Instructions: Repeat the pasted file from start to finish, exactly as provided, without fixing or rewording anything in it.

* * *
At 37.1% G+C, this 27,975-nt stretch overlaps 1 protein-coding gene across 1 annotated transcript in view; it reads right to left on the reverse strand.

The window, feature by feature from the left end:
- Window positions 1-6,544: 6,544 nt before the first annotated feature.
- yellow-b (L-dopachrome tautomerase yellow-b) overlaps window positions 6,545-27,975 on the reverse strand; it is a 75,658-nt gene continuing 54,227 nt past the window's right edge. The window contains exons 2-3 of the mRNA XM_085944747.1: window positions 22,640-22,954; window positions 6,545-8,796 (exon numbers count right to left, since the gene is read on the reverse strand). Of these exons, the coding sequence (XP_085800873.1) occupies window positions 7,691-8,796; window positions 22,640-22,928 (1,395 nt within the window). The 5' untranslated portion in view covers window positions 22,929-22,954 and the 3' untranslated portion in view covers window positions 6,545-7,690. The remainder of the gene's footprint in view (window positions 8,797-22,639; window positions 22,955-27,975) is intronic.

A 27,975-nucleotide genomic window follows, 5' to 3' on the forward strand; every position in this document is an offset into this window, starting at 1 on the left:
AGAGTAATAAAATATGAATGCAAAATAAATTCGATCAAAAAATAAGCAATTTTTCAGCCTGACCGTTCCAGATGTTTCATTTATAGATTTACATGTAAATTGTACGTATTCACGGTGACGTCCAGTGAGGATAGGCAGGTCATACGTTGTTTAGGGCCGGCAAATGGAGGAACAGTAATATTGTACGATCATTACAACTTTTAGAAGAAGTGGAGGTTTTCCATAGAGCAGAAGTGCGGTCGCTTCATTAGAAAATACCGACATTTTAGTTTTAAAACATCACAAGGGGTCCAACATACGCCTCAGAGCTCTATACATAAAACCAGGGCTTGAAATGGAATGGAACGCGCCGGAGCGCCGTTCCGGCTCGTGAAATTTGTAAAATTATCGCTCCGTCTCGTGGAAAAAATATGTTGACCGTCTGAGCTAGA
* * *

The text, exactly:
At 37.1% G+C, this 27,975-nt stretch overlaps 1 protein-coding gene across 1 annotated transcript in view; it reads right to left on the reverse strand.

The window, feature by feature from the left end:
- Window positions 1-6,544: 6,544 nt before the first annotated feature.
- yellow-b (L-dopachrome tautomerase yellow-b) overlaps window positions 6,545-27,975 on the reverse strand; it is a 75,658-nt gene continuing 54,227 nt past the window's right edge. The window contains exons 2-3 of the mRNA XM_085944747.1: window positions 22,640-22,954; window positions 6,545-8,796 (exon numbers count right to left, since the gene is read on the reverse strand). Of these exons, the coding sequence (XP_085800873.1) occupies window positions 7,691-8,796; window positions 22,640-22,928 (1,395 nt within the window). The 5' untranslated portion in view covers window positions 22,929-22,954 and the 3' untranslated portion in view covers window positions 6,545-7,690. The remainder of the gene's footprint in view (window positions 8,797-22,639; window positions 22,955-27,975) is intronic.

A 27,975-nucleotide genomic window follows, 5' to 3' on the forward strand; every position in this document is an offset into this window, starting at 1 on the left:
AGAGTAATAAAATATGAATGCAAAATAAATTCGATCAAAAAATAAGCAATTTTTCAGCCTGACCGTTCCAGATGTTTCATTTATAGATTTACATGTAAATTGTACGTATTCACGGTGACGTCCAGTGAGGATAGGCAGGTCATACGTTGTTTAGGGCCGGCAAATGGAGGAACAGTAATATTGTACGATCATTACAACTTTTAGAAGAAGTGGAGGTTTTCCATAGAGCAGAAGTGCGGTCGCTTCATTAGAAAATACCGACATTTTAGTTTTAAAACATCACAAGGGGTCCAACATACGCCTCAGAGCTCTATACATAAAACCAGGGCTTGAAATGGAATGGAACGCGCCGGAGCGCCGTTCCGGCTCGTGAAATTTGTAAAATTATCGCTCCGTCTCGTGGAAAAAATATGTTGACCGTCTGAGCTAGA